Garden Notes : Benefits of the season
Deepest winter is the gardener's best time for classes and acquiring new information and techniques. Saturday, Jan. 31, from 10 am to 12 noon, the Polly Hill Arboretum and Susan Murphy, proprietor of Murphy Blueberry Farm in Chilmark, will host a hands-on workshop in the technique of pruning blueberries. Learn how proper pruning can stimulate growth to insure a bumper crop of berries on these native Vineyard shrubs. The workshop focuses on correct pruning techniques for both old mature plants and younger shrubs. Meet at the Murphy farm, dressed for the weather with your pruners, if you have them. For directions and to register call 508-693-9426. $24/$20 for PHA members.
Winter conferences in Massachusetts for the green industry and landscaping business community include New England Grows at the Boston Convention & Exhibition Center, February 4 through 6, and the Ecological Landscaping Association's annual Winter Conference and Eco-marketplace, February 27 through 28, at the MassMutual Center, Springfield. The educational conferences of the trade shows are a major source of continuing education and licensing credits for green industry professionals.
Photo by Susan Safford
The 3rd Annual Living Local Harvest Festival will be held October 2 and 3. Presented by Vineyard Energy Project, Island Grown Initiative, Martha's Vineyard Agricultural Society, and the Vineyard Conservation Society, Living Local's mission is to enhance the quality of our lives and the vitality of our community by inspiring an Island-wide transition towards a more sustainable local economy. In the face of uncertain energy supplies and environmental change, we aim to nurture conservation of resources and local production of renewable energy, healthy food, and other necessities. Based on the success of last year, the event will be accepting applications for exhibitor and Farmer's Market space now. Please contact Nevette Previd at firstname.lastname@example.org for more information and reservations.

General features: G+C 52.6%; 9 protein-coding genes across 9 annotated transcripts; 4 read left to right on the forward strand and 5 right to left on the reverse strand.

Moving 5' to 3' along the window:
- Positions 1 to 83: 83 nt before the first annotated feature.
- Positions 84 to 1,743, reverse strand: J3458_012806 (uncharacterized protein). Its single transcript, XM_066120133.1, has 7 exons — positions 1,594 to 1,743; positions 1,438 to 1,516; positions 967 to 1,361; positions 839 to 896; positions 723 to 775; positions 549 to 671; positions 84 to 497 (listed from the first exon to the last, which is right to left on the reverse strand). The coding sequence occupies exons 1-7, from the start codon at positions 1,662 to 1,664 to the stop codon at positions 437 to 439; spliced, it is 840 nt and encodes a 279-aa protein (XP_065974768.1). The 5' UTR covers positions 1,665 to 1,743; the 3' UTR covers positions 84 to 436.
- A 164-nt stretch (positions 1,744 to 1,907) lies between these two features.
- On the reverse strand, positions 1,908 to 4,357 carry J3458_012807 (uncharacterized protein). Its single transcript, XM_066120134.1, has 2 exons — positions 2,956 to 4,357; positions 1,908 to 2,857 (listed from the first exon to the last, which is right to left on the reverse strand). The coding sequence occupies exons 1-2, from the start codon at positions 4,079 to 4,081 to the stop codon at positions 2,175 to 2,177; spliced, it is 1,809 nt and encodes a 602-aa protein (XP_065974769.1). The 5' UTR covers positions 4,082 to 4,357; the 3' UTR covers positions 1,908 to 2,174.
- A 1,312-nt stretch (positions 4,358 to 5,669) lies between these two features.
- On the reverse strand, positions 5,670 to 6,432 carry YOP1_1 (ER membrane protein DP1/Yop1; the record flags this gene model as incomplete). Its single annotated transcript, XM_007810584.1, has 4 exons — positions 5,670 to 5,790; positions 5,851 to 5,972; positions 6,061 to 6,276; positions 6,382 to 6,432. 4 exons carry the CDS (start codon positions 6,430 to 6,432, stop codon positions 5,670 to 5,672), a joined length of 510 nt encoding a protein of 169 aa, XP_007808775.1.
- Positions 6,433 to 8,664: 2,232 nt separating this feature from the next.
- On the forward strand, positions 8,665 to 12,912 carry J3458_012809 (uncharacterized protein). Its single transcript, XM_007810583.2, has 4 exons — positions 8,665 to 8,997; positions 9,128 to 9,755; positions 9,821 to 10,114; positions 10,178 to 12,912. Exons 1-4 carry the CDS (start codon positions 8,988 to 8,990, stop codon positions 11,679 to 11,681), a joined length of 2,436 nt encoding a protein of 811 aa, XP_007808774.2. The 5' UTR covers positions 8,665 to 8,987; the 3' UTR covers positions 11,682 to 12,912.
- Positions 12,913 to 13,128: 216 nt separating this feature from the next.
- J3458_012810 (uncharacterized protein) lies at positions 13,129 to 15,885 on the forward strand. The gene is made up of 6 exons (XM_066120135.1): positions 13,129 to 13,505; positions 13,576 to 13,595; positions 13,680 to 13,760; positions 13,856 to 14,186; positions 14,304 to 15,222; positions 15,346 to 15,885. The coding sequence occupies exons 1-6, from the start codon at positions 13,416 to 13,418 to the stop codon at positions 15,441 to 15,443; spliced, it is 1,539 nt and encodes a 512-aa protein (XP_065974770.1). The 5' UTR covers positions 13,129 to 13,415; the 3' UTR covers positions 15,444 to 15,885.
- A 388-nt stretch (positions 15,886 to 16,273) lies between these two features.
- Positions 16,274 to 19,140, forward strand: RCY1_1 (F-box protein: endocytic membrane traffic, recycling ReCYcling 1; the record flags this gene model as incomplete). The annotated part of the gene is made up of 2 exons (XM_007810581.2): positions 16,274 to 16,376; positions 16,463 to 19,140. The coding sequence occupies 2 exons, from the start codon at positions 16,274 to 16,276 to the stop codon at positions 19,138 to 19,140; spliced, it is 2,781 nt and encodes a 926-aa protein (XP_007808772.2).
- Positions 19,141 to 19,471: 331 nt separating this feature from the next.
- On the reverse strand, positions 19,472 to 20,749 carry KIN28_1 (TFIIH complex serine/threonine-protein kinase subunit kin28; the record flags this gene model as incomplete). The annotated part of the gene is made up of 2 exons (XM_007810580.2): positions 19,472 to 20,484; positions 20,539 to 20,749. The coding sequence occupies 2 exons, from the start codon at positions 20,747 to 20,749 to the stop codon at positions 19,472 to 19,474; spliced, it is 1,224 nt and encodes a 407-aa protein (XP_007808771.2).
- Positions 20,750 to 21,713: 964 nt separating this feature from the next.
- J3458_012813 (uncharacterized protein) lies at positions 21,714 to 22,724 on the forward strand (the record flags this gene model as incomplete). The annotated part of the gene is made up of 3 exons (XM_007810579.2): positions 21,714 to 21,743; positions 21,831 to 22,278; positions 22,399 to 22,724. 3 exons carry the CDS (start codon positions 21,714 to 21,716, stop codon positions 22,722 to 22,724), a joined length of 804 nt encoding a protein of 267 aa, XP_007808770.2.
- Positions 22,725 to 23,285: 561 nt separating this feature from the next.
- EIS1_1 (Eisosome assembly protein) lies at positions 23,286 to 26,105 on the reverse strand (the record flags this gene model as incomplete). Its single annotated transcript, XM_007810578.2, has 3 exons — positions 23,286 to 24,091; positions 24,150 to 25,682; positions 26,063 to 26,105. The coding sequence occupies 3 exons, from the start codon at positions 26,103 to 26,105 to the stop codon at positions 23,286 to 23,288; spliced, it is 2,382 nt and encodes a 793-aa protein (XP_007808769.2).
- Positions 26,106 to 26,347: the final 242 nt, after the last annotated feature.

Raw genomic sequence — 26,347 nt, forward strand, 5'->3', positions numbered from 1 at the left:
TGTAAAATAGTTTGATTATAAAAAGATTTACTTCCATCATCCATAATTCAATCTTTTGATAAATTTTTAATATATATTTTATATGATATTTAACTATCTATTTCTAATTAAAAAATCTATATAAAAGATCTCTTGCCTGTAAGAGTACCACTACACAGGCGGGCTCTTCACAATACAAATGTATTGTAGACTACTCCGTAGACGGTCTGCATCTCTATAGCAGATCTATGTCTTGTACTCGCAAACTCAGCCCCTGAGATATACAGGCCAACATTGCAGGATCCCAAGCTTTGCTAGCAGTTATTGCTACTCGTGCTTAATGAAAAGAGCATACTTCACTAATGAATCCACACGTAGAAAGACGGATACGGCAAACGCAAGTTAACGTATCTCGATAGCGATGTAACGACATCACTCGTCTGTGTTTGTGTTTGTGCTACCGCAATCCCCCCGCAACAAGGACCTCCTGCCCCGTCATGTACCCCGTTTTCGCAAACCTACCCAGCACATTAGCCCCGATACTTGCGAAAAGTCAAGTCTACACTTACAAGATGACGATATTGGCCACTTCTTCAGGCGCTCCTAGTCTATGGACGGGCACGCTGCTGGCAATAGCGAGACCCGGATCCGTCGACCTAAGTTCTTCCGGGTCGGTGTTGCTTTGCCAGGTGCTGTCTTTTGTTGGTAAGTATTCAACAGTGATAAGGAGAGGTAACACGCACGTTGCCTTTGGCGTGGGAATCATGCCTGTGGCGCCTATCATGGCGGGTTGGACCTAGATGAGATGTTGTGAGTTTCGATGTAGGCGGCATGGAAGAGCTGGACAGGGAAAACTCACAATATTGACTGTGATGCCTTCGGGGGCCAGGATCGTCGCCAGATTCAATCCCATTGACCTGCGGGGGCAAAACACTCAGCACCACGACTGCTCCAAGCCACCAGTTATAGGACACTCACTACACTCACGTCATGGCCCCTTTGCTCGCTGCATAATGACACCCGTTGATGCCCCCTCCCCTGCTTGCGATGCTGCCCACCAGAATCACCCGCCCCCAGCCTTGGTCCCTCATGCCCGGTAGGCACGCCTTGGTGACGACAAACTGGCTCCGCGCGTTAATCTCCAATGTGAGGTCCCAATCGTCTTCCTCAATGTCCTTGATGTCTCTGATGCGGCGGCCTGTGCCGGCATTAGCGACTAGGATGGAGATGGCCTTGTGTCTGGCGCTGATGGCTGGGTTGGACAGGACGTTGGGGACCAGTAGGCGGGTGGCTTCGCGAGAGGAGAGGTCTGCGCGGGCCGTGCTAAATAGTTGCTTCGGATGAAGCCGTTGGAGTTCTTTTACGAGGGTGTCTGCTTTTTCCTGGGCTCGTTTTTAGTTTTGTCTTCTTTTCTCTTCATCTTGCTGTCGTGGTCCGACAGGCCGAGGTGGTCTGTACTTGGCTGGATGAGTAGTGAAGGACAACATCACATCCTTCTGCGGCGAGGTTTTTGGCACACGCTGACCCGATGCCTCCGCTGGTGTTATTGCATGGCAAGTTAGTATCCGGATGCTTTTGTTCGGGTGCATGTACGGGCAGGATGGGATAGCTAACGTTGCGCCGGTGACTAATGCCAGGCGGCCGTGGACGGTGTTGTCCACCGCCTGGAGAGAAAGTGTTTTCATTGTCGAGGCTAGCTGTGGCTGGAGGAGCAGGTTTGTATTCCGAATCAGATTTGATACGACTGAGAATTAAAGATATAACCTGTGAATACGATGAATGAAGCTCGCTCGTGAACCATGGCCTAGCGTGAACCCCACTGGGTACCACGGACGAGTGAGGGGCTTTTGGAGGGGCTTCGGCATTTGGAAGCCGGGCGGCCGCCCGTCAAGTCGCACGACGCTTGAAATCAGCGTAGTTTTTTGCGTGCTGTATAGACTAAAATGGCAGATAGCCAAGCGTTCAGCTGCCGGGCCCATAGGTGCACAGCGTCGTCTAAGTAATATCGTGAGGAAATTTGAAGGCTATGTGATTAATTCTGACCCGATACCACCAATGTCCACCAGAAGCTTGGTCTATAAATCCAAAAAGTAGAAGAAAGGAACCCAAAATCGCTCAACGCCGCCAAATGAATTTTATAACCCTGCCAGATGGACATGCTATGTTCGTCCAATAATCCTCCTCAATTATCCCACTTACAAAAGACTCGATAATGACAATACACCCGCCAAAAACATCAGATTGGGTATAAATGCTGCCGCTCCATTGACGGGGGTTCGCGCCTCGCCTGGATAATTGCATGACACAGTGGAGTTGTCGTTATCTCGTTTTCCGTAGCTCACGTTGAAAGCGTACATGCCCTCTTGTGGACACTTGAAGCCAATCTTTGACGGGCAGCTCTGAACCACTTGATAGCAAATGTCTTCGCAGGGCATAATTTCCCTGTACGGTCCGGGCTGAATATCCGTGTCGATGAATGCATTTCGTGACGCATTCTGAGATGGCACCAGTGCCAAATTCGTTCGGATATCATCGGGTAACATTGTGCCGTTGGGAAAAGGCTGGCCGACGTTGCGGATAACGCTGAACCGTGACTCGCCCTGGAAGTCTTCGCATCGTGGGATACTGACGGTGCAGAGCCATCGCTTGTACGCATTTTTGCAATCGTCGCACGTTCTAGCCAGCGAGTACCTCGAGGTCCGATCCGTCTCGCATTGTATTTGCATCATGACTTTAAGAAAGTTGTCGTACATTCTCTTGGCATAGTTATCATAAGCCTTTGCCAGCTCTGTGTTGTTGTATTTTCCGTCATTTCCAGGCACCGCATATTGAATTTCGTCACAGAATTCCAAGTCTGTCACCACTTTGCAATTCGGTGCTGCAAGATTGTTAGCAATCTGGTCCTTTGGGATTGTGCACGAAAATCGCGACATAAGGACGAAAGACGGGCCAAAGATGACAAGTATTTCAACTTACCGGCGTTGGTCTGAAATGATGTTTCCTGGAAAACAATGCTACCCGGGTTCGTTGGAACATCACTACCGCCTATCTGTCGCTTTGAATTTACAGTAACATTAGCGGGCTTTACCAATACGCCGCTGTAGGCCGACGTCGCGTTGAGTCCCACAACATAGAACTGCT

We stopped feeding birdseed years ago when it became apparent that increasing numbers of squirrels and rats were elbowing out the birds and getting the lion's share of seed intended for them. The squirrels became adept at shaking or bumping the supposedly squirrel-proof feeders and practically emptying them at one go. A number of avian visitors are drawn to animal fat however. Despite the possibility of unintended beneficiaries, in winter we do hang suet in baskets and are rewarded by continual flutter of bird activity at these feeders.
Northern chickadees, downy and hairy woodpeckers, red-bellied woodpeckers, tufted titmice, nuthatches, even cardinals - known for their seed-cracking beaks, come in waves all day long. Various sparrows and juncos peck at the specks that fall to the ground beneath the baskets. For those who did not know, chickens also belong in the above group of birds that enjoy animal fat. They are omnivores and like animal protein as well as worms and insect life, grains and vegetable-derived foods.